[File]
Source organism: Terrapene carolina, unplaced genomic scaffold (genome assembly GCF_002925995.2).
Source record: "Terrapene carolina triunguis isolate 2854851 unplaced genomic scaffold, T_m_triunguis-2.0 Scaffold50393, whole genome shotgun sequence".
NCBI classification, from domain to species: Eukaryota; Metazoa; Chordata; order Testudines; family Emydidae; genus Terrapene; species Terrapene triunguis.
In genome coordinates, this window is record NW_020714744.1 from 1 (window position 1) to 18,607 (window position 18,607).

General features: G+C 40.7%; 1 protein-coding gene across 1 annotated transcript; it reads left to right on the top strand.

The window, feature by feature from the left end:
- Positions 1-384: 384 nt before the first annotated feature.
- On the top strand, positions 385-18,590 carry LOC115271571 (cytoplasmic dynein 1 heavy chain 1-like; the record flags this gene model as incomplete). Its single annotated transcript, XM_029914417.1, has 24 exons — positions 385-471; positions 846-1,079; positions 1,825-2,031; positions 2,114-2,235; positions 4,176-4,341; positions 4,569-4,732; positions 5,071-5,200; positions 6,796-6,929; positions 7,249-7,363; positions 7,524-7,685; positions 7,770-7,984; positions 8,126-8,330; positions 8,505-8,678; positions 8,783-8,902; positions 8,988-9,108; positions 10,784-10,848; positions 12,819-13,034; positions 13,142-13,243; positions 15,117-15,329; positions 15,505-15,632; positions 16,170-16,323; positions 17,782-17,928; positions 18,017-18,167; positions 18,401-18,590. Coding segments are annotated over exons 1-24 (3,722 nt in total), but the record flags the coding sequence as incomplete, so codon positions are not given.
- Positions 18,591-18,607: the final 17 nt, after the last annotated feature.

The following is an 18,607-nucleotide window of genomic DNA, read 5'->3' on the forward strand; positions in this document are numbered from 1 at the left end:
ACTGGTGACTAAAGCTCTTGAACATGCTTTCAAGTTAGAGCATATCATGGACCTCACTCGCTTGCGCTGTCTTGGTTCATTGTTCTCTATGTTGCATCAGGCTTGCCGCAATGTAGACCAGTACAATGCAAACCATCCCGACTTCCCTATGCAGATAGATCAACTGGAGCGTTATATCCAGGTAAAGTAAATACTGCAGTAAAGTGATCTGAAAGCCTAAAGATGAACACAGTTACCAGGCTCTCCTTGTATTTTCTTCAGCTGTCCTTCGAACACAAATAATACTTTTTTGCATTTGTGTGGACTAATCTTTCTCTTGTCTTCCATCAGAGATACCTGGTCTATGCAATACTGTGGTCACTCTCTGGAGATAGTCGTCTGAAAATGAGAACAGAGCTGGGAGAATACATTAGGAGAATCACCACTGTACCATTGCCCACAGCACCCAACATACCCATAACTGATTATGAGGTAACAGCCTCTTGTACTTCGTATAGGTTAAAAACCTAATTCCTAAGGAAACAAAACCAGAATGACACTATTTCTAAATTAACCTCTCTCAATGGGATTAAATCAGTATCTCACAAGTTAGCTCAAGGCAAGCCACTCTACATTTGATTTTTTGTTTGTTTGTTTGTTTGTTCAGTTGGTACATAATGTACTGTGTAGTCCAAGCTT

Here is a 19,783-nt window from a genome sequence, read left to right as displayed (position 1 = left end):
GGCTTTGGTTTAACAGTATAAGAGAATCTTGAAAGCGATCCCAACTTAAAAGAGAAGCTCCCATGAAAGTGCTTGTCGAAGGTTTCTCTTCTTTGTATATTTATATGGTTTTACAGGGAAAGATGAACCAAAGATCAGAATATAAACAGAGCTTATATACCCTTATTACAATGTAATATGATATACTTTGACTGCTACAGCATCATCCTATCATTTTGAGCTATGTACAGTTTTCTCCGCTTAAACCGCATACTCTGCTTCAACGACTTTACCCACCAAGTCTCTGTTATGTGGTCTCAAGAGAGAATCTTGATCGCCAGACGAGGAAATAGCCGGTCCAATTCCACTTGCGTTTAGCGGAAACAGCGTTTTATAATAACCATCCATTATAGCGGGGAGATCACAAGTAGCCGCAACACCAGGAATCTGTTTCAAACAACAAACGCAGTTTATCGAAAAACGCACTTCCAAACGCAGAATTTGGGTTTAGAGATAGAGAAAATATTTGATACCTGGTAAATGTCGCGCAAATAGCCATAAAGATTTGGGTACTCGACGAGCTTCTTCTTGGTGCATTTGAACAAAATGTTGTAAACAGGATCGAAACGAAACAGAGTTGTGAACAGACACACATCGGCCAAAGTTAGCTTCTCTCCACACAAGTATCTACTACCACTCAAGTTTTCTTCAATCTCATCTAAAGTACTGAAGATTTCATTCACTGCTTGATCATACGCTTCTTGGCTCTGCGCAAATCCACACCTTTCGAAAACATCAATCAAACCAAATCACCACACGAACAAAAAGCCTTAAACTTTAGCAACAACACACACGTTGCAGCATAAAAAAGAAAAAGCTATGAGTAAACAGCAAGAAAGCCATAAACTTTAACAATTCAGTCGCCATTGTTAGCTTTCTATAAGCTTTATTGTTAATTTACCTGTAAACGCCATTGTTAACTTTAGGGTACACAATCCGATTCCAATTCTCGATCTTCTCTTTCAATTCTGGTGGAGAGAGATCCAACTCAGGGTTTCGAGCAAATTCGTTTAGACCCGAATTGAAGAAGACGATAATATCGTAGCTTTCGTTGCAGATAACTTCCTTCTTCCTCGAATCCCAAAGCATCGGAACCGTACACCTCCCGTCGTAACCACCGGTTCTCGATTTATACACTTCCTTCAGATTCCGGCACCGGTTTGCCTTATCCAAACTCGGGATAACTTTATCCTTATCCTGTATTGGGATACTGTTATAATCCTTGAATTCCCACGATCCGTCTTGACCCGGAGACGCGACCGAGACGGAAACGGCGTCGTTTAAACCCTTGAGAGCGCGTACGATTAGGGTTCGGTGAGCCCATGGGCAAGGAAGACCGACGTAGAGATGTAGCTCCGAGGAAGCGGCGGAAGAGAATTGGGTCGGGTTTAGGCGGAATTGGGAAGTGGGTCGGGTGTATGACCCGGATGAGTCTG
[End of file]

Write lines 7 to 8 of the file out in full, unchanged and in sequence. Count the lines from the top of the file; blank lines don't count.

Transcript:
- Positions 1-384: 384 nt before the first annotated feature.
- On the top strand, positions 385-18,590 carry LOC115271571 (cytoplasmic dynein 1 heavy chain 1-like; the record flags this gene model as incomplete). Its single annotated transcript, XM_029914417.1, has 24 exons — positions 385-471; positions 846-1,079; positions 1,825-2,031; positions 2,114-2,235; positions 4,176-4,341; positions 4,569-4,732; positions 5,071-5,200; positions 6,796-6,929; positions 7,249-7,363; positions 7,524-7,685; positions 7,770-7,984; positions 8,126-8,330; positions 8,505-8,678; positions 8,783-8,902; positions 8,988-9,108; positions 10,784-10,848; positions 12,819-13,034; positions 13,142-13,243; positions 15,117-15,329; positions 15,505-15,632; positions 16,170-16,323; positions 17,782-17,928; positions 18,017-18,167; positions 18,401-18,590. Coding segments are annotated over exons 1-24 (3,722 nt in total), but the record flags the coding sequence as incomplete, so codon positions are not given.